French in Early Albany
French speakers and/or those of "French" ancestry were present in Albany and its predecessors from its earliest days. The so-called Walloons were among the first settlers sent to Fort Orange during the 1620s.
The cultural makeup of the New Netherland Dutch who first settled on the site of Albany included a number of more and/or less historically visible individuals who (for a variety of reasons) might be characterized as of "French" rather than "Dutch" (or more generally "Germanic") heritage. Yes, we have made an "either - or" distinction here. However, indistinct cultural borders between France and its neighbors warn us away from definitive pronouncements concerning identity. Through the next generations in America, some of these individuals assimilated and even flourished in the colonial city. Others retained their ancestral cultural attributes publicly and mostly relocated to the Albany hinterland and beyond. As with all of the people of colonial Albany, the story of the so-called French in the early city takes us to individual lives.
Following the visit of the Jesuit missionary Isaac Jogues during the 1640s, a number of French Catholics were notable residents of Albany during the seventeenth century. They included Jan Rosie, Pierre De Garmo, and perhaps the Catholic Frans Pruyn. Their notoriety was enhanced by prevailing suspicions that they were agents (spies is perhaps too strong) of both France and Rome! Members of Albany's Marselis family sometimes were called "Marseilles" or "Ffrance" but were not included among those who were under suspicion. Frequently, they married Albany-born women and would set down roots in the colonial city.
Rank-and-file French speaking Protestants including members of what became known as the Truax, De Foreest, maybe La Grange, and De Wandelaer families found entry into the community mainstream much easier that the ordeal endured by the French speaking Catholics. By the end of the century, French speaking newcomers from downriver sought to participate in the Albany business and trading communities. Chief among them were Anthony Lispenard followed by city father Johannes De Peyster.
Catholics and Protestants, a number of these families persisted, intermarried, and even flourished in eighteenth century Albany.
French and Native American ancestry Genevieve Masse became the wife of frontier operative John Henry Lydius. Unlike her notorious husband who died in England, this beloved woman spent much of her notable and long life in a landmark home across from the Elm Tree Corner.
A number of French speaking émigrés settled in Albany during the third quarter of the eighteenth century. They included the Alsacian John Maley. Others like Stephen De Lancey were members of prominent downriver families.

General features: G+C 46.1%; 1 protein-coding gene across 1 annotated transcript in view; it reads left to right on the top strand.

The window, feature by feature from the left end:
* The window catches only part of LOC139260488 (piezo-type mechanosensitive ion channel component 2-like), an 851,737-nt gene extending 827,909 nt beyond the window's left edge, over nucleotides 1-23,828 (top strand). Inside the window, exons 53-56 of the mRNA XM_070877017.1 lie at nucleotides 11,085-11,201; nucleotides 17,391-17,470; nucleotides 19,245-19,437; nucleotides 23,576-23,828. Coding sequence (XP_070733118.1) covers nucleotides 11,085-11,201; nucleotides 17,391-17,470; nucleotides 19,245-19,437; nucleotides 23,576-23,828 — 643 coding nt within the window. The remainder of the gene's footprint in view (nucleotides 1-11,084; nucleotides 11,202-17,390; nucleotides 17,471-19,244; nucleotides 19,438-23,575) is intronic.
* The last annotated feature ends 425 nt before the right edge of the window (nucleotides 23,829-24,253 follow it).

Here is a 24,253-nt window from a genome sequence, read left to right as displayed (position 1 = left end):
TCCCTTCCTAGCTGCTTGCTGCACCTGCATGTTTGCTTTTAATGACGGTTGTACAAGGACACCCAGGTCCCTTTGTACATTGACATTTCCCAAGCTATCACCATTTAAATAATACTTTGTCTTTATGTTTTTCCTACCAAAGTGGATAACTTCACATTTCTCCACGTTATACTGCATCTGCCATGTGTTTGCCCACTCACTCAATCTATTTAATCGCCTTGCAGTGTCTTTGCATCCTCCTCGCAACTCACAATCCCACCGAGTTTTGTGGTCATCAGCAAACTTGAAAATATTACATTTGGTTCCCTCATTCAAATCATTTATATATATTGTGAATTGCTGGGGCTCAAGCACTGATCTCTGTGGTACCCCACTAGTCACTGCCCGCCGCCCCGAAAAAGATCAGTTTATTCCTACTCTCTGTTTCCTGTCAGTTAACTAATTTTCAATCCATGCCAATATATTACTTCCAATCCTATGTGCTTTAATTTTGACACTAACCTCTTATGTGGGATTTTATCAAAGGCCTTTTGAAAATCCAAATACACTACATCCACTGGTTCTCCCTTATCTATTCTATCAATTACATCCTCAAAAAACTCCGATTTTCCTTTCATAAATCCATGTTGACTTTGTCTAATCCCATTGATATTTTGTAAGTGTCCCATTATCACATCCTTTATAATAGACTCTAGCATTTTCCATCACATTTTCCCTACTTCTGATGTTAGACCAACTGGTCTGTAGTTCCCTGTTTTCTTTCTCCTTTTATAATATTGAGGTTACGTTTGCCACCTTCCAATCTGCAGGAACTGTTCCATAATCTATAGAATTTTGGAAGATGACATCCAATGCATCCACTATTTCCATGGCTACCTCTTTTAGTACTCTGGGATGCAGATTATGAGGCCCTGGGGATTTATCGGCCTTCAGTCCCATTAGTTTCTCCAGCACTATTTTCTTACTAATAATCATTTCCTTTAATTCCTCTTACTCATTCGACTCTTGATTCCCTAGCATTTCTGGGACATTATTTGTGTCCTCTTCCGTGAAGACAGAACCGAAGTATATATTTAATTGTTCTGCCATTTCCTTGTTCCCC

Fleeing the so-called Reign of Terror, during the 1790s Frenchmen came to America, to New York, and to Albany. By mid-decade a number of conspicuous émigrés´ took up residence in Albany and its environs. Among them were Louis Le Couteulx - a founder of St. Mary's Catholic Church and Simon Desjardins - pioneer of the Castorland settlement..
Opportunists and refugees, newcomers flocked to America and to New York during the decades prior to the Civil War. Some of them came from France - although often via Canada. A few of them (compared to the more historically visible French speaking enclaves of the manufacturing cities) would settle in Albany. Unlike the nearby "mill towns" of Cohoes and Troy, the city of Albany did not attract large numbers of French Canadians during the first stage of the Industrial Revolution. The continuing story of the French in Albany appears to be one of more individual cases that begins after 1800 - a time beyond the scope of our concern. Our contribution on the French in early Albany seeks to account for those (hopefully every person) individuals who were in the community before 1800. .
Sources: This page intends to provide access to information on early Albany people of French ancestry appearing on this website. It also strives to link to exceptional semi-permanent and also notorious resources that appear online. This sketch is informed chiefly by family and community-based resources developed by the Colonial Albany Project.
My first history professor Warren Roberts also has written about these exotic characters in what he refers to as a "love letter" to his adopted city in a monograph entitled: A Place in History: Albany in the Age of Revolution, 1775-1825 (published in 1998). As has been his custom, his study of this place focuses on the extraordinary characters (the "Greats") whose lives/contributions were not really concerned with and almost oblivious to the actual/factual development of early Albany community and society. This wonderful teacher has greatly influenced me over the years beginning with bringing me to understand that we engage the past from opposite directions.
first posted 1/10/17; last considered 6/5/17